Compelling: Which means the tale grabs your attention. You’re compelled to listen, read, and watch. We’re not naïve enough to think that many business stories will provide edge-of-your-seat gripping intensity… But compelling, yes. Even captivating. The proper business stories grab the audience’s attention, like the right salesperson hooks a prospect.

But who’s the “you” once we say grab your attention? It’s not you! You’re the storyteller. While your story should seem compelling to you, it’s more important to make it compelling to your audience.

Remember that – we’ll be talking about audience later.

Memorable: As business owners and employees, we attribute special intending to a number of our stories. They color the cloth of our time together, the ups and downs of our business life, the solidarity of being “in it together.” They frequently provide reasons for purchasing up daily and going to work – reasons we tell friends and spouse and children regularly. This book is set stories designed especially in your professional communities, outside and inside your online business, and we wish them memorable for 2 primary reasons.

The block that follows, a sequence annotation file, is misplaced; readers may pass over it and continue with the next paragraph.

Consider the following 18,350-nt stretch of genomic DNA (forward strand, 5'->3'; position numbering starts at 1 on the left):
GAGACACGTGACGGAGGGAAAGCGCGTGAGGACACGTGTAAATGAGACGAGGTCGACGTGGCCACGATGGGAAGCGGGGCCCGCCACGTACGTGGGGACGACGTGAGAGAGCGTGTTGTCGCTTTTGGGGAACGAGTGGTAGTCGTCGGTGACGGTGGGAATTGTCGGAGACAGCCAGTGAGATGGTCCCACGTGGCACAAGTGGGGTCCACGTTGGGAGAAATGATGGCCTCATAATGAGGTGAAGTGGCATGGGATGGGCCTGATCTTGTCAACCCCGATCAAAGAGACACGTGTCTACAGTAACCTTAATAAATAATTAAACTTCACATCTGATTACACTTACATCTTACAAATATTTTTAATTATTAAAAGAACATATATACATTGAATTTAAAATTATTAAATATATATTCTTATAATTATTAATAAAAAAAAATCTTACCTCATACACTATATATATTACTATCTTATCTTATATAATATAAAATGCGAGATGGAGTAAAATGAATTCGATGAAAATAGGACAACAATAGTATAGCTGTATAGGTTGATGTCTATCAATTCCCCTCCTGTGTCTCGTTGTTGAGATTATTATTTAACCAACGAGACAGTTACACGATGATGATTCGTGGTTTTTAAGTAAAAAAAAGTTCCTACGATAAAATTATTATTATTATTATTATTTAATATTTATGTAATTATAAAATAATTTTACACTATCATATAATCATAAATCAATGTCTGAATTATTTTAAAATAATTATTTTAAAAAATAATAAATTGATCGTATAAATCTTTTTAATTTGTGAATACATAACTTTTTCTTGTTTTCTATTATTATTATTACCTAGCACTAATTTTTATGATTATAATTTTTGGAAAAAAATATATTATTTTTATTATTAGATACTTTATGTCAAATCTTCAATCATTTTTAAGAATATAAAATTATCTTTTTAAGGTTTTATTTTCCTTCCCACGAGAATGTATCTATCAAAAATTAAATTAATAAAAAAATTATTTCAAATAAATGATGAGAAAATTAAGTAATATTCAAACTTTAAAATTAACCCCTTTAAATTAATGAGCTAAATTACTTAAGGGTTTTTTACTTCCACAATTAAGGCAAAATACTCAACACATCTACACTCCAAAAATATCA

•     First, we’d like our audiences, especially our customers and prospects, to preserve great reasons to work with us. In a fiercely competitive landscape, it’s tough to get a brand new customer. Keeping that customer happy is even tougher. What we call brand loyalty involves getting customers to bear in mind compelling stories about our business and their interactions with it. For our internal audiences, a similar reasoning applies: Memorable stories solidify an employee’s reasons to return to work, to speak to other potentially good employees concerning the company, and to worth the memories she or he makes within the workplace.

•     Second, the easiest way to market ourselves is when folks marketplace for us – in other words, word of mouth marketing. If our audiences remember the nice stories about our business, they are going to so much more easily share them with their friends. In a time when the networked world makes sharing easier than ever, it pays to have lots of good stories to share.

You should buy I Killed A Rabid Fox With A Croquet Mallet here.

Tell us your business’s story within the comments!